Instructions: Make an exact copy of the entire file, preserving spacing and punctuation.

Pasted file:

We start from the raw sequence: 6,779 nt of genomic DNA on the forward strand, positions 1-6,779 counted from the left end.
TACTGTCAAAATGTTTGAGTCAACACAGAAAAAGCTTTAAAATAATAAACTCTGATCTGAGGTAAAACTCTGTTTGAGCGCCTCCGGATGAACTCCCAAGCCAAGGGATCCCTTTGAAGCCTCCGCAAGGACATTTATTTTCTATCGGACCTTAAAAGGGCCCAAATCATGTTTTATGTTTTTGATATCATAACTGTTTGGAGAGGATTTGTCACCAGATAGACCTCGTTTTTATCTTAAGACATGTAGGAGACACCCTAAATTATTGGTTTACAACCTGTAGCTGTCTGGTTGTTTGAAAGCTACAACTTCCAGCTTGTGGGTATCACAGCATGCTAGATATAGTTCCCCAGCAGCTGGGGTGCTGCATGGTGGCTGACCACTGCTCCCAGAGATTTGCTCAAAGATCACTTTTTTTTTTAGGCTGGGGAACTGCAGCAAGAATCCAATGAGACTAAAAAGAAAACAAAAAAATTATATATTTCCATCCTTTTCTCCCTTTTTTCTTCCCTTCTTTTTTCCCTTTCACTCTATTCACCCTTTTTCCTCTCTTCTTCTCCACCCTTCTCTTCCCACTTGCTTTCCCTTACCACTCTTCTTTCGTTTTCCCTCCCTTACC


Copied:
We start from the raw sequence: 6,779 nt of genomic DNA on the forward strand, positions 1-6,779 counted from the left end.
TACTGTCAAAATGTTTGAGTCAACACAGAAAAAGCTTTAAAATAATAAACTCTGATCTGAGGTAAAACTCTGTTTGAGCGCCTCCGGATGAACTCCCAAGCCAAGGGATCCCTTTGAAGCCTCCGCAAGGACATTTATTTTCTATCGGACCTTAAAAGGGCCCAAATCATGTTTTATGTTTTTGATATCATAACTGTTTGGAGAGGATTTGTCACCAGATAGACCTCGTTTTTATCTTAAGACATGTAGGAGACACCCTAAATTATTGGTTTACAACCTGTAGCTGTCTGGTTGTTTGAAAGCTACAACTTCCAGCTTGTGGGTATCACAGCATGCTAGATATAGTTCCCCAGCAGCTGGGGTGCTGCATGGTGGCTGACCACTGCTCCCAGAGATTTGCTCAAAGATCACTTTTTTTTTTAGGCTGGGGAACTGCAGCAAGAATCCAATGAGACTAAAAAGAAAACAAAAAAATTATATATTTCCATCCTTTTCTCCCTTTTTTCTTCCCTTCTTTTTTCCCTTTCACTCTATTCACCCTTTTTCCTCTCTTCTTCTCCACCCTTCTCTTCCCACTTGCTTTCCCTTACCACTCTTCTTTCGTTTTCCCTCCCTTACC